The unprecedented locust attacks India is witnessing are being blamed on climate change. And much like climate change, the problem can never be solved by a single country on its own
If you thought climate change was only about slightly rising temperatures around you, then the lotus attacks we are witnessing in mor and more states of India should make you pause. Not only to these infestations have a direct relationship with rising temperatures, but many more such first and second order effects of climate change will rock regions, as the temperature rise continues.
While we believe this tweet thread by Amit Schandillia does a very good job of explaining the how and why, we need to worry about the what, or implications of these attacks too.
[THREAD: THE LOCUST PLAGUE]
All that happens in S. Asia and Aus. directly or indirectly goes back to the fact that the Indian Ocean is landlocked on 3 sides with a narrow corridor between Indonesia and Australia connecting it with the Pacific. Everything includes locusts.
— Amit Schandillia (@Schandillia) May 27, 2020
These large desert locust swarms can contain upto 150 million locusts in a swarm, and wipe out hectares of agricultural fields in a day. A ministry official from the Agriculture ministry has been quoted by The Wire as saying that ” it is possible that the locust swarm could impact the kharif (summer) crop. “For one, it could destroy the early kharif crop now and then in June and July. It could also have another impact, which is that farmers who are worried about the loss due to locusts, might not sow or might sow less than what they usually would. So, the total production could reduce because of both these factors. That is why it is essential to control these swarms right now”.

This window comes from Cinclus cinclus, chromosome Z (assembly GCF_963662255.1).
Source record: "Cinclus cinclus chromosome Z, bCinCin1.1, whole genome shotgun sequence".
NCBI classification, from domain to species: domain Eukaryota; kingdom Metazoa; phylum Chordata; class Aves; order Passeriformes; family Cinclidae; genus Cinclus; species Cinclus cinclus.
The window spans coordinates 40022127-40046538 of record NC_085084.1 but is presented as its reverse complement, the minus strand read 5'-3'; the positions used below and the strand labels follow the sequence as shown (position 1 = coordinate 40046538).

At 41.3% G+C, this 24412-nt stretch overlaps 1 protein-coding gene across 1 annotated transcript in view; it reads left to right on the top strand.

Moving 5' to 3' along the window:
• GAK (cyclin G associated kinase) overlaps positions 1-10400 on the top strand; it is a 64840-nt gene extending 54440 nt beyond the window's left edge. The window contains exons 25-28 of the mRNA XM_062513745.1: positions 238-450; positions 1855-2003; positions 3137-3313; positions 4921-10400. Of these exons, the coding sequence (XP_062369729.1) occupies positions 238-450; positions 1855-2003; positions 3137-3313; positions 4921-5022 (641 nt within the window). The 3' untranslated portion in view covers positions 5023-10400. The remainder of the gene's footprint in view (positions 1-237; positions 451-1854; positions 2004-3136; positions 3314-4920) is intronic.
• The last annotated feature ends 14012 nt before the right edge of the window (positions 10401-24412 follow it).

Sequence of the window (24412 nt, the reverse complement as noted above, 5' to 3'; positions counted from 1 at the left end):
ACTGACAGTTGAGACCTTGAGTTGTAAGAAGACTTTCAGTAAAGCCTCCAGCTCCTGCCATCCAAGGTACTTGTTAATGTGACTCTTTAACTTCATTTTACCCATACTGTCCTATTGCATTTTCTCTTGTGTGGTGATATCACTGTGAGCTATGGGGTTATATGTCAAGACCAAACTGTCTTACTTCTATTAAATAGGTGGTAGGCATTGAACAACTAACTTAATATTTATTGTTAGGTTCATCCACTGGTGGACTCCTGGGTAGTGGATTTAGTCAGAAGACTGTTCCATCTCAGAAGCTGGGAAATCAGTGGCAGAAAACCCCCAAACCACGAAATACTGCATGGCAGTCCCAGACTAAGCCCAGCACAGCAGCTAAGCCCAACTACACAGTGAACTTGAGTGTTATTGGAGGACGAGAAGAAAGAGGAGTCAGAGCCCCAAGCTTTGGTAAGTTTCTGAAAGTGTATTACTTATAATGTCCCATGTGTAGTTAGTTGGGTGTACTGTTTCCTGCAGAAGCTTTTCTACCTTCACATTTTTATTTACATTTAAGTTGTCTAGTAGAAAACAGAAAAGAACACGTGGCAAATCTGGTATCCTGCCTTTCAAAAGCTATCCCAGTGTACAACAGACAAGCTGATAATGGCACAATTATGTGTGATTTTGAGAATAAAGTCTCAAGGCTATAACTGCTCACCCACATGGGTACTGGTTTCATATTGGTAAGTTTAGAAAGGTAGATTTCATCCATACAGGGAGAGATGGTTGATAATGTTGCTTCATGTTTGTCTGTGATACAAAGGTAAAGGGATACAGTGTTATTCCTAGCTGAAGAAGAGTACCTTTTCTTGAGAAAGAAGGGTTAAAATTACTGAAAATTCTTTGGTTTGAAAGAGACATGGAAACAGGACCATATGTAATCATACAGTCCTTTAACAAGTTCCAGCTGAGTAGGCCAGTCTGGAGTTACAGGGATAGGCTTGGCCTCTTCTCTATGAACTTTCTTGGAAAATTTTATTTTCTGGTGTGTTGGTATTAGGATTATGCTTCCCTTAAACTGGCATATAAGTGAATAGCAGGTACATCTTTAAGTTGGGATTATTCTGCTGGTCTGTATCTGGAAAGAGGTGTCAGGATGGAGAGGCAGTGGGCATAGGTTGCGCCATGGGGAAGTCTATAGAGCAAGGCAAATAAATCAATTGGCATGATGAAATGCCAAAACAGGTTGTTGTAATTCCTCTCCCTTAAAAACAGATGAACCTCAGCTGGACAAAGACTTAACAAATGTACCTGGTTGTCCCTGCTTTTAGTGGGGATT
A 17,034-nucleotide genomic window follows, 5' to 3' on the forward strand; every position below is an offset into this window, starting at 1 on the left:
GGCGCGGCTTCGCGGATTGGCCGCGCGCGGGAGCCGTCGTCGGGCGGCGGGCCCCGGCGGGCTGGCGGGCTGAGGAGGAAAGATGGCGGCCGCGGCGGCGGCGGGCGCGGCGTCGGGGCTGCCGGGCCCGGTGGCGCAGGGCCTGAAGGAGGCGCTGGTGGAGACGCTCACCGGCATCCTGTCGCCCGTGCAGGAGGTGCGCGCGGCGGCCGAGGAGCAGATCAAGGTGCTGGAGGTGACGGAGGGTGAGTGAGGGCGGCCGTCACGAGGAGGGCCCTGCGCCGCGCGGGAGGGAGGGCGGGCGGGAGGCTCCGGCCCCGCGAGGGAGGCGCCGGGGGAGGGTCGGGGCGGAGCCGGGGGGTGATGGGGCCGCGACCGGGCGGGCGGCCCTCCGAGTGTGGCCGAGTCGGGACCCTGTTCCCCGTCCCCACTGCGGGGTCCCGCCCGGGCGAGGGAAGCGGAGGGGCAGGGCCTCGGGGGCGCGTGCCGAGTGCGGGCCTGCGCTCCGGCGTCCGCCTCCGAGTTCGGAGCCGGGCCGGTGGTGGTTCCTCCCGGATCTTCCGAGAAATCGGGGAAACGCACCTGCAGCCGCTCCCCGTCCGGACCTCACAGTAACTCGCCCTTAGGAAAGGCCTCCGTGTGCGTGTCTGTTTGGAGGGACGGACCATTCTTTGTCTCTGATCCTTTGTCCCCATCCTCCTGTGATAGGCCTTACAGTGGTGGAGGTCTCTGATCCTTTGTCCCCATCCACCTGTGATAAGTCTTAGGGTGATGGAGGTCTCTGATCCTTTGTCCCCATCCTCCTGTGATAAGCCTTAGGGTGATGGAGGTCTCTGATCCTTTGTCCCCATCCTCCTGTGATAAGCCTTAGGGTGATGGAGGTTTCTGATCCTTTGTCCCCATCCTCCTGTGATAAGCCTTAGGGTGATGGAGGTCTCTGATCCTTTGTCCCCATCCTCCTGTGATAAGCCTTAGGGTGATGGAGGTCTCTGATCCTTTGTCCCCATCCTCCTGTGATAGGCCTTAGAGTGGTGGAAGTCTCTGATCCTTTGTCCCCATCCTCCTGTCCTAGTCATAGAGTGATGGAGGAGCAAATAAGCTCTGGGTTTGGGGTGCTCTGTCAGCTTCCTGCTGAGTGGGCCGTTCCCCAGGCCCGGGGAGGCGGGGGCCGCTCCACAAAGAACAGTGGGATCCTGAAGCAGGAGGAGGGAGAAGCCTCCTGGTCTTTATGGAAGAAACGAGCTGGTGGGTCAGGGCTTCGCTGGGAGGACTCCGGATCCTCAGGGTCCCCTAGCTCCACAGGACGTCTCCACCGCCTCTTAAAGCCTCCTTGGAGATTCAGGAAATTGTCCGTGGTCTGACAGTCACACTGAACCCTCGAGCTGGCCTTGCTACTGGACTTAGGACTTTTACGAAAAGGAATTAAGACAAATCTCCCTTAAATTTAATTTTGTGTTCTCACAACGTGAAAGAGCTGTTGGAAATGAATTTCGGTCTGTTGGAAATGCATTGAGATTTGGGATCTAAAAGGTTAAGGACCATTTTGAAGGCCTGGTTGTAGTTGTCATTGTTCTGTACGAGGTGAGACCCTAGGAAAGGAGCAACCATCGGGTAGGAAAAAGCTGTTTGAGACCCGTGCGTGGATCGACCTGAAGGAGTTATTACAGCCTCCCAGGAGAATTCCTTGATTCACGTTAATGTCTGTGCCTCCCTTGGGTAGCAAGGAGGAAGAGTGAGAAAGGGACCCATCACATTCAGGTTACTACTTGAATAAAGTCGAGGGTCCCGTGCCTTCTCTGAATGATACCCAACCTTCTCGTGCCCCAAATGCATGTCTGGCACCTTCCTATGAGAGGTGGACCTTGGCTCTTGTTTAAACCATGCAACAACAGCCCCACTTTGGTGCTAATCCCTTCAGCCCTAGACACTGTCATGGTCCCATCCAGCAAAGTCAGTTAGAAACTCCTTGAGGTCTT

Coming at a time when the agri sector was the one bright spot for the economy, the invasion couldn’t have come at a worse time. On the other hand, there are hopes that with the local administration geared up for sanitisation measures due to the Covid outbreak, some equipment for spraying is already in place in many places, and should help respond faster to the threat.
What has shocked officials about the attack this year is the timing and spread. While states like Rajasthan and Haryana have coped with attacks every few years, this year, not only have the warms come earlier, but favourable conditions have also seen them spread out as far as Gujarat and Madhya Pradesh. Over 500,000 acres of farming land has already been impacted in Rajasthan.
The saving grace? The Rabi crop (winter crop) was already harvested, and the Kharif crop is yet to be planted. Thus, the biggest risk is to horticulture and possible impact on planting of kharif crops.
In state after state, infrastructure to combat locusts invasions is either non existent or in disuse, due to lower frequency of attacks over the years. The revival seen since 2018, points to a new normal possibly, that will require a major international cooperation among impacted countries, including origin countries, to ensure the regions food security and economic hardships are not worsened any further by locusts.